Matt Eberflus’ debut ‘a long time coming’

When Josh Gordon caught a nine-yard pass and tried to stomp both feet down before crossing intothe Chiefs sideline, Matt Eberflus knew what to do. He’d been preparing for it since January —but also, really, his whole life.

The Bears’ first-time head coach made sure that the audio line to his headset was clear so he could communicate with the booth upstairs. Then, after the second play of the second half Saturday, he tossed the red challenge flag onto the slipshod Soldier Field turf.

Two minutes later, Eberflus’ suspicions were proven correct. The completed pass was overturned. Bears linebacker Jack Sanborn intercepted a pass on the next play, rattled off the game’s final 19 points, and won Saturday’s exhibition opener, 19-14.

“We were working on that the whole offseason—when to throw [the flag], when not to throw,” he said. “Who’s communicating to who … I thought that was really good, really outstanding.”

Eberflus has been a football coach for 30 years. Saturday marked the first time, on any level, he’d been a head coach on game day. He wanted to make sure he was prepared.

“It’s a long time coming,” he said. “And I thought it was exciting.”

He’d mimicked the experience all offseason long. A month after he was hired, Eberflus named Harry Freid to be Bears’ director of research and analysis. Freid set up 20 or so video sessions with Eberflus, helping him game out how he’d make split decisions during certain offensive, defensive and special teams situations — from short yardage calls to replay challenges.

Later, each Bears coordinator worked with Eberflus on those same video situations — the first time for five hours, and then for two or three.

Preseason games often reveal little. The Bears won’t be beating the Chiefs by five in the regular season— and probably won’t be beating many teams at all. But the replay review was evidence that Eberflus’ preparation had, for a day, paid off.

There were only a few surprises.

“I didn’t realize how much you talk to the officials during the game,” he said with a smile.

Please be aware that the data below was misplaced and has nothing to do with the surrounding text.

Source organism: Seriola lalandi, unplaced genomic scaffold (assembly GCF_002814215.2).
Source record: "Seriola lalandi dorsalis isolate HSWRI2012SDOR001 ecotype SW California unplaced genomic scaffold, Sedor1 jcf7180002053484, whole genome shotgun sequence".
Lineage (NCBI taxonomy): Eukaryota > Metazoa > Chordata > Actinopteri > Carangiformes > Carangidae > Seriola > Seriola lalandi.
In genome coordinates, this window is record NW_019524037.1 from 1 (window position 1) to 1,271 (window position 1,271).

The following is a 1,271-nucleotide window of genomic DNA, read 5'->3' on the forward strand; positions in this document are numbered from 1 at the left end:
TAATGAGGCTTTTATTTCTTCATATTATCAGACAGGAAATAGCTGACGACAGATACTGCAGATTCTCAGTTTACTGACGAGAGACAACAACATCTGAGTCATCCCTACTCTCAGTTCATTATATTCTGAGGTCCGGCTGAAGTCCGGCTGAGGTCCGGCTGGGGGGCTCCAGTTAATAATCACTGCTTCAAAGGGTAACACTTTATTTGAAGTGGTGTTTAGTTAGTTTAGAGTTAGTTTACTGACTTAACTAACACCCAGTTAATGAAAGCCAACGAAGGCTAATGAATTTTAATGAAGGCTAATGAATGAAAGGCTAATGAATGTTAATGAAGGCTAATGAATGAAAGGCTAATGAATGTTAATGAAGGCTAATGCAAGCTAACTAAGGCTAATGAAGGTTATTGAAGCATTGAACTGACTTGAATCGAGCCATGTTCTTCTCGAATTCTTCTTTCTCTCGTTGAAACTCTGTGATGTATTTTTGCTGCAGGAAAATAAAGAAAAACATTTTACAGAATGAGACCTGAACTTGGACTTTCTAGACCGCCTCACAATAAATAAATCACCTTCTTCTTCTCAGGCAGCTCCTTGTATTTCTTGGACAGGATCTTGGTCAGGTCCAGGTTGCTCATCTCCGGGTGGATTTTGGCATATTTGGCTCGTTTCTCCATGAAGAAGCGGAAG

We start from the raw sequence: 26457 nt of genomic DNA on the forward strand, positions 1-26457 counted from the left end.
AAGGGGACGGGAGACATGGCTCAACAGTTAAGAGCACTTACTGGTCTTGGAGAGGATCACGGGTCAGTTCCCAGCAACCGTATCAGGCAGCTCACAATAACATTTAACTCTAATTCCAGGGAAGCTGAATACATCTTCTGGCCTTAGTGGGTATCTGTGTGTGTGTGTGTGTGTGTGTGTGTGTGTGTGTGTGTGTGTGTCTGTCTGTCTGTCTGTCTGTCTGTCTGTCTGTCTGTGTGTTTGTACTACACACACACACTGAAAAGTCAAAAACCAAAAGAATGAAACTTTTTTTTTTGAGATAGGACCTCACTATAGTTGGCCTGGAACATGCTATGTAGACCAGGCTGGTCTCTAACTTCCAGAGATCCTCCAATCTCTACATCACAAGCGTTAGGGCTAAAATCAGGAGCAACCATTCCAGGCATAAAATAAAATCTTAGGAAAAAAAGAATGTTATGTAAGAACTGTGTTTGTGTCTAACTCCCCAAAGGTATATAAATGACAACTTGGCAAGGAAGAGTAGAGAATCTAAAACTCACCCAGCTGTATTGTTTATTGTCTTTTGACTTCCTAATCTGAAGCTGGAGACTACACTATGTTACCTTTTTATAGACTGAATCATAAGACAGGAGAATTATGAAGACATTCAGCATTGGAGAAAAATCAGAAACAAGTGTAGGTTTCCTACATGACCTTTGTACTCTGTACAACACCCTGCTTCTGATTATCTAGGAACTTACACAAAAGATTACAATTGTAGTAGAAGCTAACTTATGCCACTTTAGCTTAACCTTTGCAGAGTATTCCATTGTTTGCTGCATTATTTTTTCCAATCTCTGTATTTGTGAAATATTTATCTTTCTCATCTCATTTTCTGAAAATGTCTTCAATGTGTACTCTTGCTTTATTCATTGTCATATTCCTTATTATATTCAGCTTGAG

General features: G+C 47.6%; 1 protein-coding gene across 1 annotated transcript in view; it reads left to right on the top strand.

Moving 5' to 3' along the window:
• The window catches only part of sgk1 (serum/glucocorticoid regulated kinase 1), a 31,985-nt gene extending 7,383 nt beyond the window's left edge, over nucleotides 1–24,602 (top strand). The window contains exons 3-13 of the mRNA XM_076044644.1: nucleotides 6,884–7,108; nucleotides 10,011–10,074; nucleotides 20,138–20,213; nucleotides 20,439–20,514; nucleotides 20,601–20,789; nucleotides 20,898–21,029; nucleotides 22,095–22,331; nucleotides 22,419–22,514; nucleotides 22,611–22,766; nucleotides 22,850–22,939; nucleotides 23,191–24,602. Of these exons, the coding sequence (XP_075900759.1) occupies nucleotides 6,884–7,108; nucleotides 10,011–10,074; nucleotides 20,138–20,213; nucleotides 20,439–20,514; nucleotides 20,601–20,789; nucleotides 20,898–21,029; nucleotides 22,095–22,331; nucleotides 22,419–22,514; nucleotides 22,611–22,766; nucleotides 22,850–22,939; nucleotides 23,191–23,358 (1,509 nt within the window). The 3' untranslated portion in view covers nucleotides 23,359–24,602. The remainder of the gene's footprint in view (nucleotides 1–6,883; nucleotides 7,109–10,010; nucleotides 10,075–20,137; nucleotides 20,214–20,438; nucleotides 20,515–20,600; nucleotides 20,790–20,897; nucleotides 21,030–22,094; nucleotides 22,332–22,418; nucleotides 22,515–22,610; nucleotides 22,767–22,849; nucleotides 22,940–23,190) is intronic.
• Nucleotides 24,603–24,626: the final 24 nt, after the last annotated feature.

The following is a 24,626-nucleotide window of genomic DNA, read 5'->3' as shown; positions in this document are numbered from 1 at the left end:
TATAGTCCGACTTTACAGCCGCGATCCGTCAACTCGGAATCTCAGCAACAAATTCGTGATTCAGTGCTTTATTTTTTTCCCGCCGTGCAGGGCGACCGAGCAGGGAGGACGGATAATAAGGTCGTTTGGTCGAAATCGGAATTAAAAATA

Eberflus was a stark contrast from the man on the opposite sideline, new Chiefs quarterbacks coach Matt Nagy, whose sideline seemed disorganized at the end of last season.

Saturday, offensive coordinator Luke Getsy stood on the sideline and called the plays.

“We were all on the same page the entire day: when we were going for it, when we were punting, field goal, that whole operation,” Eberflus said. “And it was prior to. So at first down, you’re telling Getsy: ‘Go for it … three [yards] or less.’ I thought that operation was really good. Moving from unit to unit, it was really good.”

Eberflus’ decisions didn’t always work. After the Bears’ first touchdown— a 12-yard pass from backup quarter Trevor Siemian to rookie running back Trestan Ebner after the Sanborn interception — the Chiefs were flagged for having too many players on their extra point block team. Eberflus accepted the penalty and ran his offense back on the field for a two-point conversion from the 1. Ebner was stuffed.

In one moment, Eberflus was conservative, punting on fourth-and-6 from the Chiefs’ 43 in the second quarter. Trenton Gill pinned the Chiefs at the 5 and the defense forced a three-and-out. In the third quarter, though, Eberflus went for it on fourth-and-2 at the Chiefs’ 44, and Dante Pettis caught a 25-yard pass. Three plays later, Siemian found Dazz Newsome for a 13-yard touchdown.

“[Eberflus] was letting everybody know to stay in the game,” receiver Darnell Mooney said. “He’s a cool guy. …

“Going out there for our identity. Exposing our identity.”

Everything was different Saturday, from the ways the Bears stretched before the game to the new lights and speakers in the locker room. Matt Nagy used to wear a visor and long sleeves, even in the heat; Eberflus wore a navy cap with a script orange B and a white golf shirt. He had a laminated play-call sheet stuffed into the front of his pants, and took notes throughout the game.

“He just knows what he believes,” safety DeAndre Houston-Carson said. “And he’s 100 percent in on it.”

Eberflus paused to think about it exactly once. He linked arms with his players during the national anthem and looked around Soldier Field. After 30 years, he was in charge.

“I really enjoyed the moment,” he said. “I soaked it in.”

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